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New Sales Tax “Basics” Blog: 5 Hotspots You Need to Understand

author photo of Michael J. Fleming

I would like to take this opportunity to introduce Andy Johnson and myself.  We are both with Peisner Johnson & Company, a CPA firm that focuses exclusively on state and local taxes. Over the past 22 years (since we were founded in 1992), we have helped thousands of companies solve their state tax problems - and the majority of those problems involved sales tax.

In our experience most of the sales tax problems we see can be traced to one of five root causes – which we call “Hotspots”:

  1. Nexus - Nexus is the necessary link you must have with a state before the state can force you to collect or pay its taxes.
  2. Taxability – Taxability varies from product to product (or service to service) - as well as state to state.
  3. Rates - The sales tax rates can vary depending on where the product is delivered or the service is performed.
  4. Use Tax – If the seller does not collect sales tax on a taxable sale, it does not mean that it’s tax- free. The state expects you to pay it to them directly as a use tax.
  5. Exemption or Resale Certificates – Certificates are the documentation you must collect if your purchaser is claiming an exemption.

Over the coming weeks and months – Andy and I will be writing about these hotspots from a layman’s point of view. In other words, we will approach each topic as if the reader has no sales tax background. Not all of the subjects we cover will be basic (some will be fairly complex), but our intention is to present them as an introduction to sales tax - in an easy-to-understand format.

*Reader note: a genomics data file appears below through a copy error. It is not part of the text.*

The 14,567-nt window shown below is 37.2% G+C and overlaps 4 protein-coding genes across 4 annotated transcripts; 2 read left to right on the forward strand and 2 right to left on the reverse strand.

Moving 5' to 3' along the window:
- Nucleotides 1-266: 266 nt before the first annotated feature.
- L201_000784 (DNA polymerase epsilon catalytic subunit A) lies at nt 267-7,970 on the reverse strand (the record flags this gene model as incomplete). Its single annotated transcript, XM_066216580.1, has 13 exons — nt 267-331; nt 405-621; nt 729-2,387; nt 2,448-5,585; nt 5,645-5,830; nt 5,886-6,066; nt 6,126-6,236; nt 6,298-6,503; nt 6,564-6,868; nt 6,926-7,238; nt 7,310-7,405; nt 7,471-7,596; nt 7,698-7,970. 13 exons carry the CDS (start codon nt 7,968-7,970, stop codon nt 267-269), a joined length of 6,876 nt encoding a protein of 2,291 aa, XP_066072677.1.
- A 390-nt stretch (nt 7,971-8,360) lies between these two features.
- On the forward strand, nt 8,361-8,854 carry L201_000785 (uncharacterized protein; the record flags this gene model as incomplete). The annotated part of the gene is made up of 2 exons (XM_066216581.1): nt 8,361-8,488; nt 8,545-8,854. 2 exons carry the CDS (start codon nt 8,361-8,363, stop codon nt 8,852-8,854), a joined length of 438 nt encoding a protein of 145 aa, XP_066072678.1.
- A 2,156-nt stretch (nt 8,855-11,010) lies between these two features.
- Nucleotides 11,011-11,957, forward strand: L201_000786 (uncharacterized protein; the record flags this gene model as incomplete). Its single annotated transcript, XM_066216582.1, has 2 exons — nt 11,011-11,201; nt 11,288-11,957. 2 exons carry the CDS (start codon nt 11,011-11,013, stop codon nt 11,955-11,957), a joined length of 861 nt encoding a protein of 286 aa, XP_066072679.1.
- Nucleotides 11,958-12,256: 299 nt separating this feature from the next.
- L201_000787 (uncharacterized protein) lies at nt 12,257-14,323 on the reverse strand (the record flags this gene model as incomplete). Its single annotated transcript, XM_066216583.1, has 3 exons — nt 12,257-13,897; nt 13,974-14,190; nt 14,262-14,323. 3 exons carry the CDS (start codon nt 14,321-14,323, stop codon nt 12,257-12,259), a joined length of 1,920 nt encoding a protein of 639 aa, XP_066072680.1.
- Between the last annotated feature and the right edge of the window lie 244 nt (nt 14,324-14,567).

Have a sales tax question? We would like this new blog to be an interactive resource for you and invite your questions, suggestions and feedback.  Simply use the "comment" feature below. All questions will be answered – and we will dedicate discussions (based on good suggestions) to those making the suggestion.  (However, please rest assured that unless you ask to be identified – we will not post any identifying details.)

We truly hope that this new SALES TAX BASICS blog will become your “go-to” tax resource if you are trying to understand sales tax basics. We look forward to hearing from you!

Our first post (which will follow shortly) will discuss Hotspot #1 – Nexus...

Questions or Comments? While Michael Fleming is no longer with Peisner Johnson & Company, you are welcome to submit business sales tax questions or comments using the COMMENT feature which follows each post. Alternately, you may send questions or consultation requests directly to Peisner Johnson & Company’s founder (Andrew Johnson) using the orange “Request a Consultation” link on linked FIRM PROFILE page.

Other recent “Sales Tax Basics” posts by Michael J. Fleming:

NOTE: All blog content, comments, and participation subject to disclaimer at bottom of page.


18 Responses to New Sales Tax “Basics” Blog: 5 Hotspots You Need to Understand

  • Posted by Sally on December 17, 2017 9:51am:

    I am having a home built in MI but home office of developer/general contractor is in OH. Some of their suppliers and sub-contractors are located also in OH. Should the general contractor be charging me OH rates for material delivered to MI and labor provided in MI? For instance: the carpet retailer is charging 71/4% for material and installation labor?

    • Posted by mikefleming on December 17, 2017 2:40pm:

      Hi Sally,